The reel deal
Ten is a magic number for Fastney Film Festival.
It’s the Fastnet Film Festival’s 10th birthday, and next week the formerly small village event in West Cork celebrates its decade of growth into an internationally renowned event attracting top movie names.
The organisers of the festival, which runs from We d n e s d a y , M a y 23, to Sunday, May 27, in the picturesque village of Schull, are determined to ensure that everybody knows about the festival’s landmark birthday, so everything is to be run in 10s, according to festival spokeswoman Hilary McCarthy.
There will be 10 feat e films, 10 workshops, 10 seminars, and 10 pop-up cinemas. and, as it happens, even the trip to one of the festival’s most popular events, the Long Island Cinema, the most isolated cinema in Irel d, requires a 10-minute ferry ride to Long Island.
The 10 feature films will be screened in 10 cinema venues around Schull, including the newly refurbished RoadHouse mobile cinema.
A po creening Q&A session will also be held with various film experts involved in the making of each of the films.
In the opening gala performance, Carl Davis will conduct the Trio Apachés in a live performance of his score of
Lady Windermere’s Fan (1925) as the film plays out on the screen. Lady Windermere’s
Fan is based on Oscar Wilde’s classic play set in London in the 1890s.
The following day, Thursday, May 24, will bring the screening of Song of Granite, directed by Pat Collins, which is Ireland’s submission for the
Foreign Language Film Oscar 2018.
Friday week brings T he
Drummer and the Keeper directed by Nick Kelly, which depicts a friendship between two teenagers — one a young rock drummer with bipolar disorder and the ot r a goalkeeper with Asperger’s syndrome.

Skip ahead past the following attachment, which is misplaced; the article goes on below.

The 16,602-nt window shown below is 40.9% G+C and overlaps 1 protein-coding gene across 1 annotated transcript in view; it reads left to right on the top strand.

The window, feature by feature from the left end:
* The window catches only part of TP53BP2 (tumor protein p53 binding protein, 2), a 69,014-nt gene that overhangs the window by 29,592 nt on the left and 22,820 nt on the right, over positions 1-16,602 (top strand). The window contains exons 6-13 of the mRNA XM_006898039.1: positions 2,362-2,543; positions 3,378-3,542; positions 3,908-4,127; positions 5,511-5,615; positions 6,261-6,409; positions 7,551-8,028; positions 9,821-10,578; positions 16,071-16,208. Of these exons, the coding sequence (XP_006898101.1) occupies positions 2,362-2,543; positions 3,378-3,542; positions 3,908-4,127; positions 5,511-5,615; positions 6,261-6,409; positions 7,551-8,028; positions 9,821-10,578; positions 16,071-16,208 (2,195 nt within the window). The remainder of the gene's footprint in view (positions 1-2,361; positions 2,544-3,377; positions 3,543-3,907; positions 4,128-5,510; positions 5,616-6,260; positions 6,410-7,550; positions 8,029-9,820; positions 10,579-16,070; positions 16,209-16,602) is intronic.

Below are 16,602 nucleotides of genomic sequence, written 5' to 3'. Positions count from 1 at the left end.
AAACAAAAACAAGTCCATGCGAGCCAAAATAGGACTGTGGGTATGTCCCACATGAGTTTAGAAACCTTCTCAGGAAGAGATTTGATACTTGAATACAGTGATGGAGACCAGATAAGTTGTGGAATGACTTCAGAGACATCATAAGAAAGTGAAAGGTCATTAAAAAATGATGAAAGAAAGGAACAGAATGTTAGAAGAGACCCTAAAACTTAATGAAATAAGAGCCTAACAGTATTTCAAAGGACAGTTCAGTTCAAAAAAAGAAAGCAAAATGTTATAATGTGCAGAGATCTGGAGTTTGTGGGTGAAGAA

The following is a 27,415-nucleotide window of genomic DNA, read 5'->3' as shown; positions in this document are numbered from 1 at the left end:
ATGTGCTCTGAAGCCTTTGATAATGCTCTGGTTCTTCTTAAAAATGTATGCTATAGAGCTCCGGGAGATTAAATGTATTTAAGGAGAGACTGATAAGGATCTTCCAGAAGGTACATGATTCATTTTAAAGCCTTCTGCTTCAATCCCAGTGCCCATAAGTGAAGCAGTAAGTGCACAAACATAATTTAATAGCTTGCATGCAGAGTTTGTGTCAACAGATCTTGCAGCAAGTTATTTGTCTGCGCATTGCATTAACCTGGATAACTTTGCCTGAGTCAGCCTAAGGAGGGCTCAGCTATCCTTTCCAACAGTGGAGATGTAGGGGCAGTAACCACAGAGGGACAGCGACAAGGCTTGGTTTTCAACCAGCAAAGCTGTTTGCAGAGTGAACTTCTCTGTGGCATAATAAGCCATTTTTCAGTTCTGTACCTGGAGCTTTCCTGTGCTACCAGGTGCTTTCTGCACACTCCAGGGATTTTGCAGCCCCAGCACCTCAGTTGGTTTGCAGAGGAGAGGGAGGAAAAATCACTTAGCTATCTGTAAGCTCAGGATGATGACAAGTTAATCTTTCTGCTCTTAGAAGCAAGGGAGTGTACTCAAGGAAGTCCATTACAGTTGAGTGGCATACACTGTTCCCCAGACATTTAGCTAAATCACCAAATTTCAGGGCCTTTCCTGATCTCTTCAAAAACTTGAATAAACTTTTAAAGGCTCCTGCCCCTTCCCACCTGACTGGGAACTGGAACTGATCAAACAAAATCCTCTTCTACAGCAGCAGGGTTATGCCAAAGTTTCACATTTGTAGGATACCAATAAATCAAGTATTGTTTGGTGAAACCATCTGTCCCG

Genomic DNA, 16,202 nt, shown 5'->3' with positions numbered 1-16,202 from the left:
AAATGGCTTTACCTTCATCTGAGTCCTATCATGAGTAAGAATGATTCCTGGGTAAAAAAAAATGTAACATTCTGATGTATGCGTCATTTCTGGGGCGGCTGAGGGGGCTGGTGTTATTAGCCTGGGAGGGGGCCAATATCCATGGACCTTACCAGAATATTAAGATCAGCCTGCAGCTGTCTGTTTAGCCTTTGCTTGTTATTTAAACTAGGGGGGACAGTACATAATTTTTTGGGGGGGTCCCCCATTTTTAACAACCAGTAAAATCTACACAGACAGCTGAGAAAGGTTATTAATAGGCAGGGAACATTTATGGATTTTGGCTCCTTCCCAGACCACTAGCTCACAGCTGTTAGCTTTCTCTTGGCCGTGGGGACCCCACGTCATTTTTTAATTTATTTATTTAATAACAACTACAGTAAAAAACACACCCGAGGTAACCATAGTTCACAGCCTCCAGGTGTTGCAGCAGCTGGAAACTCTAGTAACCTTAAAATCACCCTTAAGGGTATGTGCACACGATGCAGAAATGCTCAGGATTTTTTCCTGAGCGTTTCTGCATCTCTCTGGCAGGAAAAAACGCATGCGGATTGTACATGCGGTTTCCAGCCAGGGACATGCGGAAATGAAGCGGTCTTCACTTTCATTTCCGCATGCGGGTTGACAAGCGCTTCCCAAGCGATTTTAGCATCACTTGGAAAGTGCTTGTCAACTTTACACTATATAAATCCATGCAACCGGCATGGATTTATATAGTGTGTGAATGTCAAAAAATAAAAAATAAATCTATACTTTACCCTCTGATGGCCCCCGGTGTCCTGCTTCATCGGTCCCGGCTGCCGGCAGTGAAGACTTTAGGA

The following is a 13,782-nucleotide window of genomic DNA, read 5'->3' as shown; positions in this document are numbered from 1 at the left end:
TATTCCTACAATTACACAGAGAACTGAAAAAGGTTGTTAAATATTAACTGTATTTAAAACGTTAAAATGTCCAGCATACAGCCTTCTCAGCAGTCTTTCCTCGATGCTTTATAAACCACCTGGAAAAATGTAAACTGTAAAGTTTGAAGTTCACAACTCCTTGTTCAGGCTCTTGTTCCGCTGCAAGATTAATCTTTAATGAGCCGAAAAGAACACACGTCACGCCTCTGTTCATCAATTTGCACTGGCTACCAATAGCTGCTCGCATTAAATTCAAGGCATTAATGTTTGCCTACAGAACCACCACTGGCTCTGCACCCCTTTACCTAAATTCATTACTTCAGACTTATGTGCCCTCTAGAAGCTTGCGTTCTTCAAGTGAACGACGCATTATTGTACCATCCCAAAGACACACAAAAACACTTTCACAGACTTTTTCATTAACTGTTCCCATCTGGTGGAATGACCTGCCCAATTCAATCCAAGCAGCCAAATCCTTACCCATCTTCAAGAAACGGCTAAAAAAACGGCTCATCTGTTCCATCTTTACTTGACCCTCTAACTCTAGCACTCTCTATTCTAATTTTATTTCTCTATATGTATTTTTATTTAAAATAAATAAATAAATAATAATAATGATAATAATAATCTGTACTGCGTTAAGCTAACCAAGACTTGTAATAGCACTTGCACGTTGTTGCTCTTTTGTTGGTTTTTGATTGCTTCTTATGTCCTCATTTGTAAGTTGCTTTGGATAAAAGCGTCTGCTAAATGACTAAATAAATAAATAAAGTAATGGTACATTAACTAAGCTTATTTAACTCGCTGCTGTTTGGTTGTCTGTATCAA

Fans can also enjoy War of
the Buttons in which two rival of schoolboys in West Cork enter into an epic battle that includes running around in the nip, dancing on tables, and cutting buttons off clothes.
Saturday, May 26, brings
Michael Inside, directed by Frank Berry, which tells the story of an impressionable 18-year-old who lives with his grandfather Francis in a Dublin housing estate. After being caught holding a bag of drugs for his friend’s older brother, he is sentenced to three months in prison.
Sunday, May 27, sees the screening of Black 47, directed by Lance Daly, the first Irish film to tackle the darkest period of Irish history, the Great Famine.
There will be more than 60 participating guests in this year’s line-up including everygangs one from David Puttnam, Jim Sheridan, and Rebecca Daly to Lenny Abrahamson, Ros Hubbard, Ken Wardrop, Frank Berry, and Lance Daly.
The festival will feature in excess of 400 screenings, local interest films, and world cinema programmes.
“The Fastnet Film Festival is a major showcase for Irish and international short film production, focusing on the craft of fi , held in high regard on a nati al and international level for several years now,” said Ms McCarthy.
This year’s festival will run a series of seminars, masterclasses, and workshops covering topics such as stunt acting, screenwriting, casting, auditioning, creating content on your mobile, shorts to feature, costume, special effects, funding, distribution, and other issues of importance to anyone in the film world.
Fringe events include the Filmmakers Hub, live music sessions, as well as drama performances, book readings, a movie quiz and high-quality, free family entertainment for all.
Trio Apaches, which features soloists Matthew Trusler, Thomas Carroll, and Ashley Wass, will be appearing at the Fastnet Film Festival.